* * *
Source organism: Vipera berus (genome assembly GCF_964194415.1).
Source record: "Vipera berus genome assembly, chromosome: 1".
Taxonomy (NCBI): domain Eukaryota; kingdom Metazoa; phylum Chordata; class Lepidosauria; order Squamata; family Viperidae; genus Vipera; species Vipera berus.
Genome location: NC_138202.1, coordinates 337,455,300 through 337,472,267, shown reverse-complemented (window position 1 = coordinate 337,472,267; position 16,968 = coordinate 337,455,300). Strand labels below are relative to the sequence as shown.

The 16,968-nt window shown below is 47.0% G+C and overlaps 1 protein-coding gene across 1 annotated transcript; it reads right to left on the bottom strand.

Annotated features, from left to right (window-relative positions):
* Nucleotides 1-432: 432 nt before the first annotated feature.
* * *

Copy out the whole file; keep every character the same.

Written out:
Source organism: Vipera berus (genome assembly GCF_964194415.1).
Source record: "Vipera berus genome assembly, chromosome: 1".
Taxonomy (NCBI): domain Eukaryota; kingdom Metazoa; phylum Chordata; class Lepidosauria; order Squamata; family Viperidae; genus Vipera; species Vipera berus.
Genome location: NC_138202.1, coordinates 337,455,300 through 337,472,267, shown reverse-complemented (window position 1 = coordinate 337,472,267; position 16,968 = coordinate 337,455,300). Strand labels below are relative to the sequence as shown.

The 16,968-nt window shown below is 47.0% G+C and overlaps 1 protein-coding gene across 1 annotated transcript; it reads right to left on the bottom strand.

Annotated features, from left to right (window-relative positions):
* Nucleotides 1-432: 432 nt before the first annotated feature.